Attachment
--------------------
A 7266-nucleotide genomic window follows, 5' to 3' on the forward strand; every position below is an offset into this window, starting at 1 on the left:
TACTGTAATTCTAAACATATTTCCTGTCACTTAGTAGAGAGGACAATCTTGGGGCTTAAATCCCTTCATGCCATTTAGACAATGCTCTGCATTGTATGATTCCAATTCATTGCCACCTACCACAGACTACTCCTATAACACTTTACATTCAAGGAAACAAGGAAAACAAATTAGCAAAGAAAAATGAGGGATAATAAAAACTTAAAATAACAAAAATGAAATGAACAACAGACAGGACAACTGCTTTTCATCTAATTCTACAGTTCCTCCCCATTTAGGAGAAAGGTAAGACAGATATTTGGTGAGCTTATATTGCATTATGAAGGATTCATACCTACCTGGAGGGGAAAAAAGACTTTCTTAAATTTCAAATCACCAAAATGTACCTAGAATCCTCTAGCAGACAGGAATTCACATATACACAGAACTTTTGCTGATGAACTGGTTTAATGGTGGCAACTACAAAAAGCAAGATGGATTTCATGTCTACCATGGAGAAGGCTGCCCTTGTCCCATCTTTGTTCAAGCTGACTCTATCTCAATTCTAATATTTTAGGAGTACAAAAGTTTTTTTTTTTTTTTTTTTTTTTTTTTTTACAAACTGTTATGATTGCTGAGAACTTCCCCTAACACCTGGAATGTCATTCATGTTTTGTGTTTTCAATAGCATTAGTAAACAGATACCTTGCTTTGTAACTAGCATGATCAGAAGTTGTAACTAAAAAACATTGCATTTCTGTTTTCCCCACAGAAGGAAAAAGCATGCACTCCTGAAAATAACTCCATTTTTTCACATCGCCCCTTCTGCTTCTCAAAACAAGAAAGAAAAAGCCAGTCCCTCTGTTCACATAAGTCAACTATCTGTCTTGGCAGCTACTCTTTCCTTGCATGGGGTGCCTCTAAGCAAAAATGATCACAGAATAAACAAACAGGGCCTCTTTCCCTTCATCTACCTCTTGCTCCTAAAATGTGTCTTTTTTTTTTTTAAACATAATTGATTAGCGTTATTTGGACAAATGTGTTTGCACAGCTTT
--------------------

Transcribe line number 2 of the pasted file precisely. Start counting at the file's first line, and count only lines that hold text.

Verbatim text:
TACTGTAATTCTAAACATATTTCCTGTCACTTAGTAGAGAGGACAATCTTGGGGCTTAAATCCCTTCATGCCATTTAGACAATGCTCTGCATTGTATGATTCCAATTCATTGCCACCTACCACAGACTACTCCTATAACACTTTACATTCAAGGAAACAAGGAAAACAAATTAGCAAAGAAAAATGAGGGATAATAAAAACTTAAAATAACAAAAATGAAATGAACAACAGACAGGACAACTGCTTTTCATCTAATTCTACAGTTCCTCCCCATTTAGGAGAAAGGTAAGACAGATATTTGGTGAGCTTATATTGCATTATGAAGGATTCATACCTACCTGGAGGGGAAAAAAGACTTTCTTAAATTTCAAATCACCAAAATGTACCTAGAATCCTCTAGCAGACAGGAATTCACATATACACAGAACTTTTGCTGATGAACTGGTTTAATGGTGGCAACTACAAAAAGCAAGATGGATTTCATGTCTACCATGGAGAAGGCTGCCCTTGTCCCATCTTTGTTCAAGCTGACTCTATCTCAATTCTAATATTTTAGGAGTACAAAAGTTTTTTTTTTTTTTTTTTTTTTTTTTTTTACAAACTGTTATGATTGCTGAGAACTTCCCCTAACACCTGGAATGTCATTCATGTTTTGTGTTTTCAATAGCATTAGTAAACAGATACCTTGCTTTGTAACTAGCATGATCAGAAGTTGTAACTAAAAAACATTGCATTTCTGTTTTCCCCACAGAAGGAAAAAGCATGCACTCCTGAAAATAACTCCATTTTTTCACATCGCCCCTTCTGCTTCTCAAAACAAGAAAGAAAAAGCCAGTCCCTCTGTTCACATAAGTCAACTATCTGTCTTGGCAGCTACTCTTTCCTTGCATGGGGTGCCTCTAAGCAAAAATGATCACAGAATAAACAAACAGGGCCTCTTTCCCTTCATCTACCTCTTGCTCCTAAAATGTGTCTTTTTTTTTTTTAAACATAATTGATTAGCGTTATTTGGACAAATGTGTTTGCACAGCTTT